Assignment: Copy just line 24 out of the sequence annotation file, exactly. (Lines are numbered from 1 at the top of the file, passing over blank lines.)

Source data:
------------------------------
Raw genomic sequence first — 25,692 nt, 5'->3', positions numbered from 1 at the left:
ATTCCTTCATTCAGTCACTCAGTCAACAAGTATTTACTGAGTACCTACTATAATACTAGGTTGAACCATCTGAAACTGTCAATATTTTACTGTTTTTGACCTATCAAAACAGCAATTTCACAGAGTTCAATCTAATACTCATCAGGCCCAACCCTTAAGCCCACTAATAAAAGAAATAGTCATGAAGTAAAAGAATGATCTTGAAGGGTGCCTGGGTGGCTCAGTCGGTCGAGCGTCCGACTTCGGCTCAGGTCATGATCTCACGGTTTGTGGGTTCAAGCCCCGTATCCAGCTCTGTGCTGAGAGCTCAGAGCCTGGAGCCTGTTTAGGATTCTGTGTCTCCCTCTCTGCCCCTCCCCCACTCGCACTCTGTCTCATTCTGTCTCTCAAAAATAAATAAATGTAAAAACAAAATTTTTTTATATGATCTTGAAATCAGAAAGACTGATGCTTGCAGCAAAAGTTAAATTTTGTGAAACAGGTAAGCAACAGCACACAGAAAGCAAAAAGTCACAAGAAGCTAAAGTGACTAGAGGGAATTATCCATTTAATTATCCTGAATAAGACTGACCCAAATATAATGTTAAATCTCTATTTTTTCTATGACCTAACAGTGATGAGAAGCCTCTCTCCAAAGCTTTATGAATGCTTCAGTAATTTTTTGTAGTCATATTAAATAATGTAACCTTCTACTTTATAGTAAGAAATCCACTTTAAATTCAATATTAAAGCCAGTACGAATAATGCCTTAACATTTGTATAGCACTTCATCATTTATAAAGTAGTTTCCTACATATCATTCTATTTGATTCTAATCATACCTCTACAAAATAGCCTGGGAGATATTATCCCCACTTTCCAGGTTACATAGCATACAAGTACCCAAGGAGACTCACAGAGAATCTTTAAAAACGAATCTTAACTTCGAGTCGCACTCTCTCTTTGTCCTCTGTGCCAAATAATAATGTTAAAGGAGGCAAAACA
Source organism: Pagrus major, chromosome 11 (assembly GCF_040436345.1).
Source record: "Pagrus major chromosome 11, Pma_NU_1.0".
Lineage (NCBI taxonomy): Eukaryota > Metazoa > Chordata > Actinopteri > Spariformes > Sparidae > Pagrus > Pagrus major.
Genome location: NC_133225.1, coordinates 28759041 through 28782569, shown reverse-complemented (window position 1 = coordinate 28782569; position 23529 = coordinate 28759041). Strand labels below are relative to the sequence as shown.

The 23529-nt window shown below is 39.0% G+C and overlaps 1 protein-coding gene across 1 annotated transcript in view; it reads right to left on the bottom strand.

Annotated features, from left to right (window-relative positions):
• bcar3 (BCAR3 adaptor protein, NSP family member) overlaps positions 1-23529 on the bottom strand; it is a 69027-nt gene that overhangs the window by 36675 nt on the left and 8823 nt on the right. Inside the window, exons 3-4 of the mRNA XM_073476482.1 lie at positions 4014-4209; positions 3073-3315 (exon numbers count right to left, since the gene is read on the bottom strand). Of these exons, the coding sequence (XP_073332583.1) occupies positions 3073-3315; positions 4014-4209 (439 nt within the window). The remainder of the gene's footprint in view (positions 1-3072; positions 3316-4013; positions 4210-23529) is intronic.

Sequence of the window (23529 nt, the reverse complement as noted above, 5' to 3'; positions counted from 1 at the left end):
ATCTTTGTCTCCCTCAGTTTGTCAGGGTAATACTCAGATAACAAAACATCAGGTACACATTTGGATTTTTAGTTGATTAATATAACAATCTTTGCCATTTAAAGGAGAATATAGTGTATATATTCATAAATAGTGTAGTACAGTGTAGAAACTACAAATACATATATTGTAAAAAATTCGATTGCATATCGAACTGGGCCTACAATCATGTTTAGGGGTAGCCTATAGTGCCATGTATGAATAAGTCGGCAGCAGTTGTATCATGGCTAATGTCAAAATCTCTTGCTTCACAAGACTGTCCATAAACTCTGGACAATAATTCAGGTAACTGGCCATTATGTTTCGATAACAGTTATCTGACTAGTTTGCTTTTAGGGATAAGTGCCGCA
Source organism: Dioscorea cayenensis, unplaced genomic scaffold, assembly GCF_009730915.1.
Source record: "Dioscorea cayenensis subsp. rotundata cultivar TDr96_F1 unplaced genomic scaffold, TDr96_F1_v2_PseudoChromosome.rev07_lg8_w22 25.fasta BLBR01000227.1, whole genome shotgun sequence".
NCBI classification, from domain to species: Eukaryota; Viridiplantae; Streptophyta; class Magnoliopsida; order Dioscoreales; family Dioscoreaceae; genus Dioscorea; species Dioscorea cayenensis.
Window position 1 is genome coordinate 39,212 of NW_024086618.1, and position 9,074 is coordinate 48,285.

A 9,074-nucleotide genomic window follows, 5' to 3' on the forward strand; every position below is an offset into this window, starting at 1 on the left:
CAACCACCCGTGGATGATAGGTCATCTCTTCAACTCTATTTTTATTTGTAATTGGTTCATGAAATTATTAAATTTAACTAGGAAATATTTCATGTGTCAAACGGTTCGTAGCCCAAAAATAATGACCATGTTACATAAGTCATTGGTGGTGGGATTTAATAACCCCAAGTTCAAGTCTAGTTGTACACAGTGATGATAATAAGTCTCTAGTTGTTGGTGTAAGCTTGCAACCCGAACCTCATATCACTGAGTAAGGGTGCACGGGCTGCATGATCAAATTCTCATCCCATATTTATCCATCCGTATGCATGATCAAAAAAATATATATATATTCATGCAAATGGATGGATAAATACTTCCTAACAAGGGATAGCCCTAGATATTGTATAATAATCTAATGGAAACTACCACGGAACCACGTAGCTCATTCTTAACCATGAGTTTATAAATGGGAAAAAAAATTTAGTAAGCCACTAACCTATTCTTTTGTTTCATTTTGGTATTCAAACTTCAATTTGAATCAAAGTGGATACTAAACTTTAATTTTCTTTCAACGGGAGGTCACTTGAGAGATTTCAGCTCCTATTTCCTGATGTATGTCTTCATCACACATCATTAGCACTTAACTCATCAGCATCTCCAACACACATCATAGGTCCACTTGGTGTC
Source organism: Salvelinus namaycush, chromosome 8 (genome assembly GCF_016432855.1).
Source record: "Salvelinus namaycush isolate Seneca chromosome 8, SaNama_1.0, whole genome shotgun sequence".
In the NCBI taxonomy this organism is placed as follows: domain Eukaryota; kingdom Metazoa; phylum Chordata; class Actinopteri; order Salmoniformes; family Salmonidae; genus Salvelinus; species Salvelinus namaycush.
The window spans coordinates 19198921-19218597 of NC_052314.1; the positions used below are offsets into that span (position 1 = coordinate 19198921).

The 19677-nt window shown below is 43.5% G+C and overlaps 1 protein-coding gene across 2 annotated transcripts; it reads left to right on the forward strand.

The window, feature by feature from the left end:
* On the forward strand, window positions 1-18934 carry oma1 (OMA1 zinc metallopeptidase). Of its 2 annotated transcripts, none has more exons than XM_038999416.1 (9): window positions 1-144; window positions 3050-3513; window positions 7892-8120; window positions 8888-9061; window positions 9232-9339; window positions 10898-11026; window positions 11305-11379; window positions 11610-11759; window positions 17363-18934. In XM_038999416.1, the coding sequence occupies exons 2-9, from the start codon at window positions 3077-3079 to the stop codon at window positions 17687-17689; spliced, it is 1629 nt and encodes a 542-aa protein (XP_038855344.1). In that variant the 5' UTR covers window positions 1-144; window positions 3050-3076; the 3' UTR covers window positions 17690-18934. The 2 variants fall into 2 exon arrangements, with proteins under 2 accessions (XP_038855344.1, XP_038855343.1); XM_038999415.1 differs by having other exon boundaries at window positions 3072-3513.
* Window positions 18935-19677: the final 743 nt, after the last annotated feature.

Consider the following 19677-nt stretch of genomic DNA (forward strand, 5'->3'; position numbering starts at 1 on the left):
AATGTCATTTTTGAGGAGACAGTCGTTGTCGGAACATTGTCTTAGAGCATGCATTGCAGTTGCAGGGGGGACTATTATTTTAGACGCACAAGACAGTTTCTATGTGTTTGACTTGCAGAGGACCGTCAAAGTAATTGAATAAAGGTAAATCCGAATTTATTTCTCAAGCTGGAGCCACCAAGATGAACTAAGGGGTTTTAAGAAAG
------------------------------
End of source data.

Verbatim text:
* On the forward strand, window positions 1-18934 carry oma1 (OMA1 zinc metallopeptidase). Of its 2 annotated transcripts, none has more exons than XM_038999416.1 (9): window positions 1-144; window positions 3050-3513; window positions 7892-8120; window positions 8888-9061; window positions 9232-9339; window positions 10898-11026; window positions 11305-11379; window positions 11610-11759; window positions 17363-18934. In XM_038999416.1, the coding sequence occupies exons 2-9, from the start codon at window positions 3077-3079 to the stop codon at window positions 17687-17689; spliced, it is 1629 nt and encodes a 542-aa protein (XP_038855344.1). In that variant the 5' UTR covers window positions 1-144; window positions 3050-3076; the 3' UTR covers window positions 17690-18934. The 2 variants fall into 2 exon arrangements, with proteins under 2 accessions (XP_038855344.1, XP_038855343.1); XM_038999415.1 differs by having other exon boundaries at window positions 3072-3513.